Dementia is a generic term that refers to a number of different illnesses.
The most well known forms of dementia include Alzheimer’s disease, Parkinson’s disease, and Huntington’s disease.
But Lewy Body Dementia?
Most people have never heard of it.
Yet Lewy Body Dementia, also called Dementia with Lewy Bodies (DLB) affects more than 1.4 million Americans and their families. That makes it the second most common form of dementia (behind Alzheimer’s).
In this article we’ll take a look at Lewy Body Dementia… what it is, what its symptoms are, and how to best care for a loved one with DLB.
What Is Lewy Body Dementia?
Lewy Body dementia is named after Lewy bodies. These are smooth, round clumps of protein that are located in nerve cells in the affected parts of the brain.
Lewy Body Dementia is relatively unique compared to other forms of dementia. That said, those with DLB may show many of the common dementia symptoms such as memory loss, confusion and agitation.
However, there are some important differences. And these differences effect the way the disease is diagnosed and managed.
How Is Lewy Body Dementia Different?
Lewy Body Dementia is a multi-system disease that affects things like thinking, movement and emotions.
When it comes to diagnosis, symptoms and outcomes, DLB is most like Parkinson’s disease.
There is no way to prevent or cure for either. They can share some similar symptoms. And sadly, both these forms of dementia ultimately result in death.
That said, there are key differences between Lewy Body, Parkinson’s and other forms of dementia. And understanding these differences are helpful for improving management of the disease and the affected person’s quality of life.
3 Key Differences Between Lewy Body Dementia and Other Forms of Dementia
1. You may know that tremors, muscle rigidity and changes in speech and walking are common in Parkinson’s. However, these symptoms may not be present in those with DLB. In fact, those with DLB often do not have the severe physical debilitation those with Parkinson’s experience.
Patients with Lewy Body Disease generally present more neuropsychiatric symptoms that distinguish the disease. Things like behavioral problems and visual hallucinations.Remember the Lewy bodies we mentioned earlier? Those lumps of proteins in nerve cells in the brain? Well, these proteins are common in those with other forms of dementia like Parkinson’s and Alzheimer’s too. However, not all of those patients will develop DLB.
2. Other forms of dementia tend to have more of a genetic component than Lewy Body Dementia. Huntington’s, for example, is considered a genetic disease.
3. That’s not the case with DLB. Yes, some families may have a genetic mutation that could increase their risk of DLB. However, Lewy Body Dementia is not typically genetic.
Diagnosis of Lewy Body Dementia
Lewy Body Dementia is particularly hard to diagnose. One way doctors identify those with DLB is by the core symptoms a patients displays.
These core symptoms are:
- Ongoing visual hallucinations.
- Parkinson’s disease like symptoms.
- A sleep disorder where people act out their dreams while sleeping.
- Unpredictable and changing alertness and cognitive function (i.e. thinking).
At least two of these symptoms need to be present to come to a DLB diagnosis.
However, there are currently no blood or other medical tests that can definitively diagnose Lewy Body Dementia. So doctors have to use a combination of symptoms, tests and ruling out other conditions to come to a definitive DLB diagnosis.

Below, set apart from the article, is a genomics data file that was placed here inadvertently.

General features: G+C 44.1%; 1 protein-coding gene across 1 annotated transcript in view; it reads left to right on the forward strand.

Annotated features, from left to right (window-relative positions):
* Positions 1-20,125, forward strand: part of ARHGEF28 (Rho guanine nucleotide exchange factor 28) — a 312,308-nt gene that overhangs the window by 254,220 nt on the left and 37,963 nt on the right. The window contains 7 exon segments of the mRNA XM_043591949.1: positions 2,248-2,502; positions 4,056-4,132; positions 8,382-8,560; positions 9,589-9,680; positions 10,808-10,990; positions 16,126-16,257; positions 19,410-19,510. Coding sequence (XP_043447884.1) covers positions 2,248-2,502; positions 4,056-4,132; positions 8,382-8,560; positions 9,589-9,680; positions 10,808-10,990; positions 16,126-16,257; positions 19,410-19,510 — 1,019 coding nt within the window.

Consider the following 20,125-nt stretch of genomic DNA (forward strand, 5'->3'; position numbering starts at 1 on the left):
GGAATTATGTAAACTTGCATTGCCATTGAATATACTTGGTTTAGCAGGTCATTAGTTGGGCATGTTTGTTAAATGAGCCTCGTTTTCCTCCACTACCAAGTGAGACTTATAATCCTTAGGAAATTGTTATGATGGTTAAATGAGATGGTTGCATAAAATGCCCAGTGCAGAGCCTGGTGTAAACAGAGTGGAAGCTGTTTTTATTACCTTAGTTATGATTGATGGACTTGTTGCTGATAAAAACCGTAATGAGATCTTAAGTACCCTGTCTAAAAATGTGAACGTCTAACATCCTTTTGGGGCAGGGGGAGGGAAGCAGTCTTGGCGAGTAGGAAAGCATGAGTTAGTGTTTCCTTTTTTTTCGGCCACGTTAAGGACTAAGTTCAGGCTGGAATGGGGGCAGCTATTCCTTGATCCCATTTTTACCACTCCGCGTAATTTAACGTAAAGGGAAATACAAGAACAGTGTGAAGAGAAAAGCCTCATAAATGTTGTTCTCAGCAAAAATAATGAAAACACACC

Treatment of Lewy Body Dementia
As we said, there is no cure for DLB. And treatment can be challenging.
Doctors typically will treat the symptoms. Often relying on drugs used primarily for Alzheimer’s and Parkinson’s disease.
Non-drug therapies may also be helpful. For example, dementia patients tend to do better when they have a structured routine. Keeping the patient in a calm, soothing environment may help as well. There are also therapies like music therapy or reminiscence therapy that have positive impacts.
Advice for Family Caregivers
The progression of dementia, in whatever form it takes, can seem relentless.
And seeing a loved one struggle and deteriorate as dementia progresses is extremely difficult. Especially for spouses and adult children who take on the role of caregivers.
Here are a few tips on providing the best possible care for your loved one.
- Stay in close touch with your loved one’s medical team and any professional care staff.
- Pay attention to, and tell doctors/other caregivers about, even the smallest changes in symptoms.
- Monitor their medications closely. Seniors with dementia may have bad reactions to certain drugs. Or often forget to take their drugs.
- Keep a close eye on them to try to prevent injuries due to falls or other accidents.
- And, if this gets too overwhelming, don’t be afraid to get help from in-home care or a memory care facility. While your loved one may not love the idea of having a companion caregiver, their safety and well-being needs to come first.
Finding Professional Memory Care
In the later stages of dementia, it’s likely your loved one will need care 24/7/365.
And, after a dementia diagnosis, it’s never too early to start making future plans. In fact, it’s often better to do this early on when your loved one is still able to speak for themselves. This will give them the opportunity to have a say in how they wish to spend their remaining years.
This may involve in-home care, adult day care, assisted living and/or a finding a dedicated memory care facility. To find options in your area, you can search for local dementia care facilities here.